In the 18th century, European and American interiors were transformed by the rise of a new kind of wall treatment. Wallpaper – mass-produced, affordable, and highly practical – reached a broader audience than fine prints and paintings. This wide distribution prompted wallpaper artists to heed the contemporary interests of the expanding consumer class. As a result, wallpaper often recorded social changes as they were expressed in the shifting relationship between high art and popular culture throughout the 18th, 19th, and 20th centuries.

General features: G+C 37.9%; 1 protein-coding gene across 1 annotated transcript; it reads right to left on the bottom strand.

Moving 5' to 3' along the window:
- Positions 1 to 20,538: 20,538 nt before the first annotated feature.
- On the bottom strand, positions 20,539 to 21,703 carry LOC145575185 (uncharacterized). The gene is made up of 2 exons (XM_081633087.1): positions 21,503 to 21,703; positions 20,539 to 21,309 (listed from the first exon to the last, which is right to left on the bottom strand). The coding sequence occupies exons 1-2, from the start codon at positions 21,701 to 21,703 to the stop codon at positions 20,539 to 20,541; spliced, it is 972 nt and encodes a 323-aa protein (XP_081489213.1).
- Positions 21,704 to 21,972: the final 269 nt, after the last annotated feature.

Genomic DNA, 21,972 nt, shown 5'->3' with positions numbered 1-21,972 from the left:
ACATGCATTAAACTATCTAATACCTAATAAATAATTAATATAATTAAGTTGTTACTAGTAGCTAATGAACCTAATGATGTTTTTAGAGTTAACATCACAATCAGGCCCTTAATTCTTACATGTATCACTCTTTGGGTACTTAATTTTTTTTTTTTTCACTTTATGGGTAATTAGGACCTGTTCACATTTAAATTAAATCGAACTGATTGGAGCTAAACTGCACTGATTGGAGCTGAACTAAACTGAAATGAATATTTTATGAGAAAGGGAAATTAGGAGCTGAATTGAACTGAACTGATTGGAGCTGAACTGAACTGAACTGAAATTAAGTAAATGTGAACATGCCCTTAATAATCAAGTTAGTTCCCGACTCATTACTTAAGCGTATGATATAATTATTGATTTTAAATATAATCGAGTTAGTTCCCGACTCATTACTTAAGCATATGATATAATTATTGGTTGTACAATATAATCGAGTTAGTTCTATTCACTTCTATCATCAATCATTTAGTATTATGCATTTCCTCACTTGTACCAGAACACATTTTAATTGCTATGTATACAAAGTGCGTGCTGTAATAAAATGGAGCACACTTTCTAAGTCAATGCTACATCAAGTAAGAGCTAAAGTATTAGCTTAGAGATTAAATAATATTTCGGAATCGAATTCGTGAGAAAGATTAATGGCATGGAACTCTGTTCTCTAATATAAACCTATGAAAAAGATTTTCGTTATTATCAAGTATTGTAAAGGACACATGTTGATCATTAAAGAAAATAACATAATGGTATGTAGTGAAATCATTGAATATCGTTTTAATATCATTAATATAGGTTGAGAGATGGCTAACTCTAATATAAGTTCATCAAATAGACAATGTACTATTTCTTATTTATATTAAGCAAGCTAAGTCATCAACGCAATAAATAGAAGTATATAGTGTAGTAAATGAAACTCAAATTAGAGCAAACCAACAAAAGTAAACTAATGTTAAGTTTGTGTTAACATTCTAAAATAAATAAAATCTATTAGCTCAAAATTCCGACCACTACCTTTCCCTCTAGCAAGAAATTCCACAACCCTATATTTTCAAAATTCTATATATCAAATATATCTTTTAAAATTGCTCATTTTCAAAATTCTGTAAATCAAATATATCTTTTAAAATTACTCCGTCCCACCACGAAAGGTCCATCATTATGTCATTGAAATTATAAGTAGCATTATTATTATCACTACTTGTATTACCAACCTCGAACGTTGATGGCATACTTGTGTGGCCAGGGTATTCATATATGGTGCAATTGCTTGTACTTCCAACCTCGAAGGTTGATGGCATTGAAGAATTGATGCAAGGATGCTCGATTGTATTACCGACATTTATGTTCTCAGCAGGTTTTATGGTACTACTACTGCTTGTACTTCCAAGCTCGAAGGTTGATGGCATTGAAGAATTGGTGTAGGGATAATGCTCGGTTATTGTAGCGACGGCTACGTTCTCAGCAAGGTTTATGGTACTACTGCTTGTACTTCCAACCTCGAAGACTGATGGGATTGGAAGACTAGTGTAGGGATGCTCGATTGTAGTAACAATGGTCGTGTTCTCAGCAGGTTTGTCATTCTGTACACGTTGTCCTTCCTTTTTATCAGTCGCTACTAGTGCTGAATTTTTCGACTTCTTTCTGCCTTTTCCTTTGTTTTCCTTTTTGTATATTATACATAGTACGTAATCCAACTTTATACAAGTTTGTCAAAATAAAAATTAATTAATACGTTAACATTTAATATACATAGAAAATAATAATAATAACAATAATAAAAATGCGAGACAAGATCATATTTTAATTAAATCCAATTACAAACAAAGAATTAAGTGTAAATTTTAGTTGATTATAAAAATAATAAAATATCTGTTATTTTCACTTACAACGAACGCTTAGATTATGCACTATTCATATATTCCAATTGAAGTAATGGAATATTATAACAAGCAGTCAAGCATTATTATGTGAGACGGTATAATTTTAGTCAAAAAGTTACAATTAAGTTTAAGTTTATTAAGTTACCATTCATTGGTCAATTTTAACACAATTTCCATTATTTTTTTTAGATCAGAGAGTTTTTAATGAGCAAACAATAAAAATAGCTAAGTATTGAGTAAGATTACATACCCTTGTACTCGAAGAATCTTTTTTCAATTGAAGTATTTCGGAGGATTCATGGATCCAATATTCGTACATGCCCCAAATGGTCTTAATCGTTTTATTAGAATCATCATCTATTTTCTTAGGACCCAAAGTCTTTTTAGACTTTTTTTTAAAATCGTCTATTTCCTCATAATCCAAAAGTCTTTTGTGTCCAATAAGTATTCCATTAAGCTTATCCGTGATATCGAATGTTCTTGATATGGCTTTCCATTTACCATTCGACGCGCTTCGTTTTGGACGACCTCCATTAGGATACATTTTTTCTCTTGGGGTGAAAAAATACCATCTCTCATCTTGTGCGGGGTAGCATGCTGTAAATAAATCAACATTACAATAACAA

This exhibition is the result of a collaboration between the Department of Decorative Arts at The RISD Museum and participants in a graduate seminar directed by Professor Catherine Wilkinson Zerner, Department of the History of Art and Architecture, Brown University. The seminar is part of a RISD Museum program supported by the Andrew W. Mellon Foundation; the exhibition is supported in part by the Felicia Fund and the Sachem Foundation.